219 – Brutal Hearts: An Appreciation of Emma Frost (feat. Seanan McGuire, Leah Williams, Tea Fougner, Kel McDonald, and Diana Fox)

Art by David Wynne. Wanna buy the original? Drop him a line!

In which Jay recruits X-writers Seanan McGuire and Leah Williams, cosplayer Tea Fougner, and innocent bystanders Kel McDonald and Diana Fox, for a night of Emma Frost appreciation.

X-PLAINED:

  • Why Emma Frost is amazing; why we love her; and why you should, too.

NEXT EPISODE: Return of the RCX!


WHITE QUEEN COCKTAIL RECIPE:

Combine:

  • 1.5 oz gin
  • .5 oz rose elderflower syrup
  • Splash of elixir vegetal
  • Prosecco to fill glass

Top off with:

  • Smoke bitters

No visual companion this week! Go read some comics about Emma Frost!

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24 comments

  1. Voord 99 says:

    I haven’t gotten very far into the podcast yet (although I was able to start it early due to there being no homework this week). But…

    …is this the least WHAT?!!!-worthy WHAT?!!! so far? I mean, will any of your loyal listeners find it shocking that Jay Edidin drinks, or surprising that, when he does, he finds the topic of Emma Frost a enjoyable subject for discussion? 🙂

  2. gary says:

    I always thought that Emma was beyond my league as far as a fan of the X-Men was concerned. She’s great, and those issues of Generation X are still some of my favorite stuff regarding Emma. But she never made sense to me. One day she’d be a villain. One day she’d be a hero. But every day, she was someone that kept you off kilter. I never got a handle on her until I listen to your podcast today.

    I love that she is someone who believes that mutant children should not die and that she would do anything to protect them. I love that everything else is situational. She will be a bad guy. She will be a good guy. As long as mutants are saved, it does not matter what happens to her.

    I think that’s also what makes her so tragic. Her sense of self, her sense of self-preservation, means nothing. She is self-less, but in a way that she will never be happy with what she has or wants.

    I’m going to have to reread those past issues. Thanks for giving me more to think about with Emma.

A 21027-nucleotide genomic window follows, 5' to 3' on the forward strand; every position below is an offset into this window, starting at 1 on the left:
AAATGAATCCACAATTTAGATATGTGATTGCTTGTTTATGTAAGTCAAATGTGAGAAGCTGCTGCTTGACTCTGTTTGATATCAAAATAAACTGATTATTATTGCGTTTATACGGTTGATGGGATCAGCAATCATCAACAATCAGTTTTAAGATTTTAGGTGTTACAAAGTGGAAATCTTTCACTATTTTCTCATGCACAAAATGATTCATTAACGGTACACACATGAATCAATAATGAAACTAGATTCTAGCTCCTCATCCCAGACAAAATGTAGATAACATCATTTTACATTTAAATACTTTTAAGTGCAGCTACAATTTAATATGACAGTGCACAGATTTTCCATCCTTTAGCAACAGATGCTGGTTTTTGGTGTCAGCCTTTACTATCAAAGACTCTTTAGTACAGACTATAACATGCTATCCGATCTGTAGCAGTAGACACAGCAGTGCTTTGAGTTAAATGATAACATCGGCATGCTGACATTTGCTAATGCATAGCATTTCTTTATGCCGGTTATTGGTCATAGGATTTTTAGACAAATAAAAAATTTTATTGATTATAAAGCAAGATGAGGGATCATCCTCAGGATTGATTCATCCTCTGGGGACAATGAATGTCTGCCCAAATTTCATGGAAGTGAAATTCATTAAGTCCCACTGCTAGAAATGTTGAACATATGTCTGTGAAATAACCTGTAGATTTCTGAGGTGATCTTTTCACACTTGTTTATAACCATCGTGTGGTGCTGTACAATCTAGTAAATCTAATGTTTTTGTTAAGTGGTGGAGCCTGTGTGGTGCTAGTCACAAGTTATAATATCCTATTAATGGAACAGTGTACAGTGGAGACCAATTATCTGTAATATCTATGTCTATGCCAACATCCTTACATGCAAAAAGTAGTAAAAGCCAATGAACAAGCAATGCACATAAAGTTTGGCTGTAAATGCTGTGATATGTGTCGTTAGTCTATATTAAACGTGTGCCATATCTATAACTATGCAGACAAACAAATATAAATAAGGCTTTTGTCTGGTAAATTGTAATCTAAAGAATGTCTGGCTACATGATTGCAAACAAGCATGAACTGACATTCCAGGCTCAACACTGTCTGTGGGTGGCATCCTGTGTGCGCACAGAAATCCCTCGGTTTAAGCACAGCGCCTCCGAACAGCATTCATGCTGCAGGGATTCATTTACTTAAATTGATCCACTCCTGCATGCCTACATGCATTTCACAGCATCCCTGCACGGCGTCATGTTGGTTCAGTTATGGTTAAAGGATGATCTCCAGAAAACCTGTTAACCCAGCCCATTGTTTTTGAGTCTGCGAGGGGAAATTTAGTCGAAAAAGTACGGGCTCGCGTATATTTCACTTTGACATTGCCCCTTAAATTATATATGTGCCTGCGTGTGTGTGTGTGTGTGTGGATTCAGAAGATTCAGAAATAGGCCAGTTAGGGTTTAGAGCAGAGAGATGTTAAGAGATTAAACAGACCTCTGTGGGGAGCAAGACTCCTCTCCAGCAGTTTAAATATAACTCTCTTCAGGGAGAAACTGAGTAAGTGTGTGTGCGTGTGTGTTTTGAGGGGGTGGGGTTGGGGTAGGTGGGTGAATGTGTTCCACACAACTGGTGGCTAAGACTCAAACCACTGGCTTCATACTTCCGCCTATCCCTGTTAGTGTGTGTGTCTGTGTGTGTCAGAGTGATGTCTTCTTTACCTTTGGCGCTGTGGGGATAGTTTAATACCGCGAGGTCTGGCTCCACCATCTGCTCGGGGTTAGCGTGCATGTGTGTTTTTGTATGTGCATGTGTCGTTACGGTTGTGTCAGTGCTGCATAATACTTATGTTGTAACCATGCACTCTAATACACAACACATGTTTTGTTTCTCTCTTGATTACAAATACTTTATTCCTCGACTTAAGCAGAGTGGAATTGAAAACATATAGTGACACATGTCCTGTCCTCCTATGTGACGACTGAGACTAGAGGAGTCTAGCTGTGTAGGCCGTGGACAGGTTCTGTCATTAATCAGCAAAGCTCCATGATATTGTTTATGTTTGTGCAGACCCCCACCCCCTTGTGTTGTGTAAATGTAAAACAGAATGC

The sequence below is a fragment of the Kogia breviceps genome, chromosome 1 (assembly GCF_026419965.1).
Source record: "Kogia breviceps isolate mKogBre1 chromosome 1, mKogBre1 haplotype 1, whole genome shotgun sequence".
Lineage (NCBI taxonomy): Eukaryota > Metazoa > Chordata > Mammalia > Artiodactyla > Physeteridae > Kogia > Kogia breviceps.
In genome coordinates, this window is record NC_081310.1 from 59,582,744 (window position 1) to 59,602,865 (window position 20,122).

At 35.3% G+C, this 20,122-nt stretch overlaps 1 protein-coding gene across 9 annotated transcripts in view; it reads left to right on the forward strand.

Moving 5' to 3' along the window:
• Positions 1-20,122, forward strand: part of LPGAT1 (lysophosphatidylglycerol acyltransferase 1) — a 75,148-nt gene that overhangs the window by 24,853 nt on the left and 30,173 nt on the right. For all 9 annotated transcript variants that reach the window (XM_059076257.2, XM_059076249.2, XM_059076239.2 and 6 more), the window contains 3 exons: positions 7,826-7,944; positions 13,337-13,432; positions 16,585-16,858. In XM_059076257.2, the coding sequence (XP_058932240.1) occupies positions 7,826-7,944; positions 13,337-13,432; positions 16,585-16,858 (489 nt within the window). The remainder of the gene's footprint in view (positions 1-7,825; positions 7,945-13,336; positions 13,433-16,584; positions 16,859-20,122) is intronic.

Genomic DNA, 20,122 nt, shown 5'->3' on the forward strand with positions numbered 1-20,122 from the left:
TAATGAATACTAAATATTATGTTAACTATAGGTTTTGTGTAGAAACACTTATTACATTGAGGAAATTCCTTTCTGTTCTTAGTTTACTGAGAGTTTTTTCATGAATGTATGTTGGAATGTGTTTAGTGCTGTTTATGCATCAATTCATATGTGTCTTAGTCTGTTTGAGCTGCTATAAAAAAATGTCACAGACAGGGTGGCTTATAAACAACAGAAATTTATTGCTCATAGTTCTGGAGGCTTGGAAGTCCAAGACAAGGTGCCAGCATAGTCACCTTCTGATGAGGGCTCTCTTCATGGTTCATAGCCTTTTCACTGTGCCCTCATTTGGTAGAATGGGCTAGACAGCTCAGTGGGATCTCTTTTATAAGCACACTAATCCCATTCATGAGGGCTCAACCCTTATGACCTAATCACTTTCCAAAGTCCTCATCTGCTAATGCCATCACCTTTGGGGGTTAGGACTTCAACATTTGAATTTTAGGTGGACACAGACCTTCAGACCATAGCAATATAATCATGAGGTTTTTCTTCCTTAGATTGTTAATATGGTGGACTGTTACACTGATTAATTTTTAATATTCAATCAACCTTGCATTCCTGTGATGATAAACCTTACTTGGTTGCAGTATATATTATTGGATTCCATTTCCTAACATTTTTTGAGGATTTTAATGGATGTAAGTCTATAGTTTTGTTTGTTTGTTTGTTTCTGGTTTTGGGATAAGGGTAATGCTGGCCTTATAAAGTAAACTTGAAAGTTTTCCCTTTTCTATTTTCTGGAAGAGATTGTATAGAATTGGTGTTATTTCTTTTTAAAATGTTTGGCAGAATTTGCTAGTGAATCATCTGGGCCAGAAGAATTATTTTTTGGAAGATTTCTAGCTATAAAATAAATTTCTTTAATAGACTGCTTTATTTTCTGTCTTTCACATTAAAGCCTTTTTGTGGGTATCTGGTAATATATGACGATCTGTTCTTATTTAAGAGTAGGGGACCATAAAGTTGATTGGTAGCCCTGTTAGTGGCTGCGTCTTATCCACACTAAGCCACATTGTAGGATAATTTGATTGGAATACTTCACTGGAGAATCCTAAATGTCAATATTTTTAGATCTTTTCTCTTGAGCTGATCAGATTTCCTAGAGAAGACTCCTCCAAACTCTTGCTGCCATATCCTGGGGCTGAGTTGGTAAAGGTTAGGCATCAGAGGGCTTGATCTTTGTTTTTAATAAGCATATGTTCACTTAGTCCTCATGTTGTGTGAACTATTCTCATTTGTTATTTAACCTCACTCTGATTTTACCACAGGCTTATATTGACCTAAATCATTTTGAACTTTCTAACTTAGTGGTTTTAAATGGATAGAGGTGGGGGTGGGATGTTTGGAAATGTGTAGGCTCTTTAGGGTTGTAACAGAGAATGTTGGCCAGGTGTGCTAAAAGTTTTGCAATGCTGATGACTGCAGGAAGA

3. Andrew Nienaber says:

    I would like to discuss the assumption that on a long enough timeline everyone becomes queer. For some reason it just doesn’t sit right with me, especially coming as it did in the middle of a discussion about shedding taboos after you’ve outlived them. I guess it feels like the assumption is that people are only cis-het because they’re afraid of societal norms which, as a cis-het person who has no interest in societal norms, I’m pretty sure isn’t true? Like, the whole idea feels like the inverse of the “this whole queer thing is just a phase” argument, which is also icky and not true.

    Am I reading too much into this? It’s really about the first thing that’s ever been said on this podcast that I wasn’t wholly behind, which makes me feel like I’m getting it wrong.

    • Jay says:

      I think the idea is more that, given a long enough timeline, categories in general seem likely to become less fixed and more fluid.

      • Devin says:

        Actually, this goes to one of my classic soap boxes.

        How mainstream modern Western culture conceives of gender and sexuality is very new. Conceptions of both, and the axioms that exist, change depending on society. For example, any character who is from the medieval era in Europe would have long believed in what we would essentially think of as gender queer people depending on which sperm hit which part of the uterus for conception. (Essentially, more feminine sperm would could impregnate someone and if the baby grew far from the center of the uterus (the masculine area), your kid was part woman, part man). Any man born over 150 years ago likely made out with and jerked off with a guy at some point cause that’s what you did. Same with ladies.

        So not only is it anachronistic for Thor to be cishet (and let’s not even get started on Loki), or Logan to be completely heterosexual, but also the Shi’ar have probably concepts of gender and sexuality (some good, some bad) that we would never have thought of.

        • Devin says:

          I can talk about this endlessly, but I do want to note there are medieval legal documents that support people self-determining their gender and…yeah. Medieval Europe is occasionally more sensible than modern day US…

  4. Mike Murdock says:

    Hey Miles, I saw you at NYCC but you looked super busy dealing with actual customers, so I chickened out and didn’t say hi, sorry.

    Lots of great tangents this episode. If anyone is interested in seeing the Habsburg inbred ponies, I recommend going to Assateague in Maryland over Chincoteague in Virginia.